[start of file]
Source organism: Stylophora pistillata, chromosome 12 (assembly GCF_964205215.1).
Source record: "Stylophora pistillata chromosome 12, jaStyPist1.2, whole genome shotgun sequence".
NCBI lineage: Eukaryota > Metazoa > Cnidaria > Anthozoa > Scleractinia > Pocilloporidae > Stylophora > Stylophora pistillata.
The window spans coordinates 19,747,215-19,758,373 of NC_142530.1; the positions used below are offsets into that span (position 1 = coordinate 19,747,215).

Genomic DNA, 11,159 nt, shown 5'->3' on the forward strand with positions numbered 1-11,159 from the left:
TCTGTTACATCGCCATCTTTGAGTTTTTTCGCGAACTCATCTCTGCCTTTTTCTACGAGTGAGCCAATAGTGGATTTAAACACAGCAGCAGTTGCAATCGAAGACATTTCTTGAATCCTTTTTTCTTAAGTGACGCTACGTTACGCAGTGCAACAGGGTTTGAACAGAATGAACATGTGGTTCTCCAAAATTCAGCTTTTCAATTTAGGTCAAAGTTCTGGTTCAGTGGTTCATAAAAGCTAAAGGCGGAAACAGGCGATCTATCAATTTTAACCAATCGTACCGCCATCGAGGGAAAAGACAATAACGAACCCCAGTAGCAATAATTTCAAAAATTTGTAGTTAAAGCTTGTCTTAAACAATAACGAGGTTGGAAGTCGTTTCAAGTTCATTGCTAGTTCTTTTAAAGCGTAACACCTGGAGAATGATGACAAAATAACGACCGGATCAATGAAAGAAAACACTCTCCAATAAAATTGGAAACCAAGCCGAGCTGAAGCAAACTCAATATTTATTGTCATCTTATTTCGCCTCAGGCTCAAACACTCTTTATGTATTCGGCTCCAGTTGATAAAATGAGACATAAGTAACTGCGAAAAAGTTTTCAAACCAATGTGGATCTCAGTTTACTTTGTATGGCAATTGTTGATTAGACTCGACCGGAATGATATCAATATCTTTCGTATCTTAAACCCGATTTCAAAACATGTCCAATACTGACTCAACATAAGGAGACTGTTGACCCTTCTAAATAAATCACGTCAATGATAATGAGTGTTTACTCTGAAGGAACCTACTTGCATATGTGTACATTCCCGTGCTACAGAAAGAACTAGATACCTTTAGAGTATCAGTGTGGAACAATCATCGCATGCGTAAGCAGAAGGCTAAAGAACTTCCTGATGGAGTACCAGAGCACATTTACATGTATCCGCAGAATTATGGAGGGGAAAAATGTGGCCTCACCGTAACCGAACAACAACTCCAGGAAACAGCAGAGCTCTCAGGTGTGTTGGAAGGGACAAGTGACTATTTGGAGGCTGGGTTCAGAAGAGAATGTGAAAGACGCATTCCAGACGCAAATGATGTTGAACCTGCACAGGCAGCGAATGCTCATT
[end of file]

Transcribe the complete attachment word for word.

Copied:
Source organism: Stylophora pistillata, chromosome 12 (assembly GCF_964205215.1).
Source record: "Stylophora pistillata chromosome 12, jaStyPist1.2, whole genome shotgun sequence".
NCBI lineage: Eukaryota > Metazoa > Cnidaria > Anthozoa > Scleractinia > Pocilloporidae > Stylophora > Stylophora pistillata.
The window spans coordinates 19,747,215-19,758,373 of NC_142530.1; the positions used below are offsets into that span (position 1 = coordinate 19,747,215).

Genomic DNA, 11,159 nt, shown 5'->3' on the forward strand with positions numbered 1-11,159 from the left:
TCTGTTACATCGCCATCTTTGAGTTTTTTCGCGAACTCATCTCTGCCTTTTTCTACGAGTGAGCCAATAGTGGATTTAAACACAGCAGCAGTTGCAATCGAAGACATTTCTTGAATCCTTTTTTCTTAAGTGACGCTACGTTACGCAGTGCAACAGGGTTTGAACAGAATGAACATGTGGTTCTCCAAAATTCAGCTTTTCAATTTAGGTCAAAGTTCTGGTTCAGTGGTTCATAAAAGCTAAAGGCGGAAACAGGCGATCTATCAATTTTAACCAATCGTACCGCCATCGAGGGAAAAGACAATAACGAACCCCAGTAGCAATAATTTCAAAAATTTGTAGTTAAAGCTTGTCTTAAACAATAACGAGGTTGGAAGTCGTTTCAAGTTCATTGCTAGTTCTTTTAAAGCGTAACACCTGGAGAATGATGACAAAATAACGACCGGATCAATGAAAGAAAACACTCTCCAATAAAATTGGAAACCAAGCCGAGCTGAAGCAAACTCAATATTTATTGTCATCTTATTTCGCCTCAGGCTCAAACACTCTTTATGTATTCGGCTCCAGTTGATAAAATGAGACATAAGTAACTGCGAAAAAGTTTTCAAACCAATGTGGATCTCAGTTTACTTTGTATGGCAATTGTTGATTAGACTCGACCGGAATGATATCAATATCTTTCGTATCTTAAACCCGATTTCAAAACATGTCCAATACTGACTCAACATAAGGAGACTGTTGACCCTTCTAAATAAATCACGTCAATGATAATGAGTGTTTACTCTGAAGGAACCTACTTGCATATGTGTACATTCCCGTGCTACAGAAAGAACTAGATACCTTTAGAGTATCAGTGTGGAACAATCATCGCATGCGTAAGCAGAAGGCTAAAGAACTTCCTGATGGAGTACCAGAGCACATTTACATGTATCCGCAGAATTATGGAGGGGAAAAATGTGGCCTCACCGTAACCGAACAACAACTCCAGGAAACAGCAGAGCTCTCAGGTGTGTTGGAAGGGACAAGTGACTATTTGGAGGCTGGGTTCAGAAGAGAATGTGAAAGACGCATTCCAGACGCAAATGATGTTGAACCTGCACAGGCAGCGAATGCTCATT